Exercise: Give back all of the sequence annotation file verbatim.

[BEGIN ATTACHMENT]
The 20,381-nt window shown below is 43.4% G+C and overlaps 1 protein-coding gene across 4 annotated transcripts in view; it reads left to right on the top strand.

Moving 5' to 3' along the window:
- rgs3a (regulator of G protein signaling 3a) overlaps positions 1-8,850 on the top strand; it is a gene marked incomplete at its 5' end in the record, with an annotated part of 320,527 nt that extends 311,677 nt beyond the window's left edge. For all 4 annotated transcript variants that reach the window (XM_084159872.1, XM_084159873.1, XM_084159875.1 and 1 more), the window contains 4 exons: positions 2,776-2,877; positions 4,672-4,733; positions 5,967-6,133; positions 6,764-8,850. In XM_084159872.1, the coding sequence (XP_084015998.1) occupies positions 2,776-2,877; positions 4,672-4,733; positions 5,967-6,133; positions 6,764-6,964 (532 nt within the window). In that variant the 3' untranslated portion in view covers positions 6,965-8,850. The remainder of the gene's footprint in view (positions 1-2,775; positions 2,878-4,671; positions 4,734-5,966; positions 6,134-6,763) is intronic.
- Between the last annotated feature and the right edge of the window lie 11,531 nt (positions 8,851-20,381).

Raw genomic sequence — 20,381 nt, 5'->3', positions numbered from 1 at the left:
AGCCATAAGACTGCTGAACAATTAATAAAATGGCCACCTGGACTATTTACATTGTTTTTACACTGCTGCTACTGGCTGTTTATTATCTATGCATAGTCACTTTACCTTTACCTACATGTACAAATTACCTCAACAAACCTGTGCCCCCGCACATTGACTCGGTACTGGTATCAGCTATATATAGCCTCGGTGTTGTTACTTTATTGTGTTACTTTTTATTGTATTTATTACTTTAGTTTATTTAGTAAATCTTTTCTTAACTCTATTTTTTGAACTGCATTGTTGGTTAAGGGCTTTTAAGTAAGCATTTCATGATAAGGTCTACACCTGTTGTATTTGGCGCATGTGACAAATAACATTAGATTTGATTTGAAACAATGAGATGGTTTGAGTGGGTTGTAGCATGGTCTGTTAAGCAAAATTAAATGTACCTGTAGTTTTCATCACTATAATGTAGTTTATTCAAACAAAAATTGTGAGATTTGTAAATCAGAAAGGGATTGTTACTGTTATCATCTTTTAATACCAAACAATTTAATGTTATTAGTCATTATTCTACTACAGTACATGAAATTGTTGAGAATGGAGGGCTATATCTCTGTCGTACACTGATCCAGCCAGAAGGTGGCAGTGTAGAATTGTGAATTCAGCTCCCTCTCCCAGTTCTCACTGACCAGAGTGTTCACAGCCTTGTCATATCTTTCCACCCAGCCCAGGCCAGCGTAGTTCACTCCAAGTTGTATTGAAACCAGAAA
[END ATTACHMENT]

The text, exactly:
The 20,381-nt window shown below is 43.4% G+C and overlaps 1 protein-coding gene across 4 annotated transcripts in view; it reads left to right on the top strand.

Moving 5' to 3' along the window:
- rgs3a (regulator of G protein signaling 3a) overlaps positions 1-8,850 on the top strand; it is a gene marked incomplete at its 5' end in the record, with an annotated part of 320,527 nt that extends 311,677 nt beyond the window's left edge. For all 4 annotated transcript variants that reach the window (XM_084159872.1, XM_084159873.1, XM_084159875.1 and 1 more), the window contains 4 exons: positions 2,776-2,877; positions 4,672-4,733; positions 5,967-6,133; positions 6,764-8,850. In XM_084159872.1, the coding sequence (XP_084015998.1) occupies positions 2,776-2,877; positions 4,672-4,733; positions 5,967-6,133; positions 6,764-6,964 (532 nt within the window). In that variant the 3' untranslated portion in view covers positions 6,965-8,850. The remainder of the gene's footprint in view (positions 1-2,775; positions 2,878-4,671; positions 4,734-5,966; positions 6,134-6,763) is intronic.
- Between the last annotated feature and the right edge of the window lie 11,531 nt (positions 8,851-20,381).

Raw genomic sequence — 20,381 nt, 5'->3', positions numbered from 1 at the left:
AGCCATAAGACTGCTGAACAATTAATAAAATGGCCACCTGGACTATTTACATTGTTTTTACACTGCTGCTACTGGCTGTTTATTATCTATGCATAGTCACTTTACCTTTACCTACATGTACAAATTACCTCAACAAACCTGTGCCCCCGCACATTGACTCGGTACTGGTATCAGCTATATATAGCCTCGGTGTTGTTACTTTATTGTGTTACTTTTTATTGTATTTATTACTTTAGTTTATTTAGTAAATCTTTTCTTAACTCTATTTTTTGAACTGCATTGTTGGTTAAGGGCTTTTAAGTAAGCATTTCATGATAAGGTCTACACCTGTTGTATTTGGCGCATGTGACAAATAACATTAGATTTGATTTGAAACAATGAGATGGTTTGAGTGGGTTGTAGCATGGTCTGTTAAGCAAAATTAAATGTACCTGTAGTTTTCATCACTATAATGTAGTTTATTCAAACAAAAATTGTGAGATTTGTAAATCAGAAAGGGATTGTTACTGTTATCATCTTTTAATACCAAACAATTTAATGTTATTAGTCATTATTCTACTACAGTACATGAAATTGTTGAGAATGGAGGGCTATATCTCTGTCGTACACTGATCCAGCCAGAAGGTGGCAGTGTAGAATTGTGAATTCAGCTCCCTCTCCCAGTTCTCACTGACCAGAGTGTTCACAGCCTTGTCATATCTTTCCACCCAGCCCAGGCCAGCGTAGTTCACTCCAAGTTGTATTGAAACCAGAAA